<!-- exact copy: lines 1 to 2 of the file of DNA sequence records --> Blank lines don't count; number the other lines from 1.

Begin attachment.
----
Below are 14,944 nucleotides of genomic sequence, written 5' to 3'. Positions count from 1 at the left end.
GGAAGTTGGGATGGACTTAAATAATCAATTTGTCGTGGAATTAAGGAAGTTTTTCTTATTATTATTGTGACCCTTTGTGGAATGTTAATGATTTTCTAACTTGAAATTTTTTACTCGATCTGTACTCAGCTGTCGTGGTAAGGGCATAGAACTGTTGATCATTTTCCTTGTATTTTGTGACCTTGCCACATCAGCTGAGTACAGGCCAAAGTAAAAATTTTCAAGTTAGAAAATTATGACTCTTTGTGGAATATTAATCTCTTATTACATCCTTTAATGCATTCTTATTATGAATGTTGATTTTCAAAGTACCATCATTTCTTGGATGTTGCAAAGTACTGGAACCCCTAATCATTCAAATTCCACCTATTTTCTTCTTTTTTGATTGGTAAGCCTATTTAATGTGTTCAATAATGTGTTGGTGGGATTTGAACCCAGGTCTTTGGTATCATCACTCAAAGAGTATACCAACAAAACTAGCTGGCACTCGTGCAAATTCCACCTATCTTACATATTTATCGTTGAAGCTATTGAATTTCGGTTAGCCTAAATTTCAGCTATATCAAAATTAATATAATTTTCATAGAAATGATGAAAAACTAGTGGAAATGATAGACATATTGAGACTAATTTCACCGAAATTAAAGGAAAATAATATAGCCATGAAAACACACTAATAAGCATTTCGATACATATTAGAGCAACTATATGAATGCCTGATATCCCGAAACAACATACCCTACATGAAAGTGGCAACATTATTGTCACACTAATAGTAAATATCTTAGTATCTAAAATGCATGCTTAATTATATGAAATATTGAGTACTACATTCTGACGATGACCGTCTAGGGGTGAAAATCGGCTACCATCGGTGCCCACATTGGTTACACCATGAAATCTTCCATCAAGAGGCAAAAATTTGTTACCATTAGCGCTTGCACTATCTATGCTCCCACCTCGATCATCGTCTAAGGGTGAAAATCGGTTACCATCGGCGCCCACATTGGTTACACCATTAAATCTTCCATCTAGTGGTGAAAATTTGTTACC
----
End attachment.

Below are 14,944 nucleotides of genomic sequence, written 5' to 3'. Positions count from 1 at the left end.
GGAAGTTGGGATGGACTTAAATAATCAATTTGTCGTGGAATTAAGGAAGTTTTTCTTATTATTATTGTGACCCTTTGTGGAATGTTAATGATTTTCTAACTTGAAATTTTTTACTCGATCTGTACTCAGCTGTCGTGGTAAGGGCATAGAACTGTTGATCATTTTCCTTGTATTTTGTGACCTTGCCACATCAGCTGAGTACAGGCCAAAGTAAAAATTTTCAAGTTAGAAAATTATGACTCTTTGTGGAATATTAATCTCTTATTACATCCTTTAATGCATTCTTATTATGAATGTTGATTTTCAAAGTACCATCATTTCTTGGATGTTGCAAAGTACTGGAACCCCTAATCATTCAAATTCCACCTATTTTCTTCTTTTTTGATTGGTAAGCCTATTTAATGTGTTCAATAATGTGTTGGTGGGATTTGAACCCAGGTCTTTGGTATCATCACTCAAAGAGTATACCAACAAAACTAGCTGGCACTCGTGCAAATTCCACCTATCTTACATATTTATCGTTGAAGCTATTGAATTTCGGTTAGCCTAAATTTCAGCTATATCAAAATTAATATAATTTTCATAGAAATGATGAAAAACTAGTGGAAATGATAGACATATTGAGACTAATTTCACCGAAATTAAAGGAAAATAATATAGCCATGAAAACACACTAATAAGCATTTCGATACATATTAGAGCAACTATATGAATGCCTGATATCCCGAAACAACATACCCTACATGAAAGTGGCAACATTATTGTCACACTAATAGTAAATATCTTAGTATCTAAAATGCATGCTTAATTATATGAAATATTGAGTACTACATTCTGACGATGACCGTCTAGGGGTGAAAATCGGCTACCATCGGTGCCCACATTGGTTACACCATGAAATCTTCCATCAAGAGGCAAAAATTTGTTACCATTAGCGCTTGCACTATCTATGCTCCCACCTCGATCATCGTCTAAGGGTGAAAATCGGTTACCATCGGCGCCCACATTGGTTACACCATTAAATCTTCCATCTAGTGGTGAAAATTTGTTACC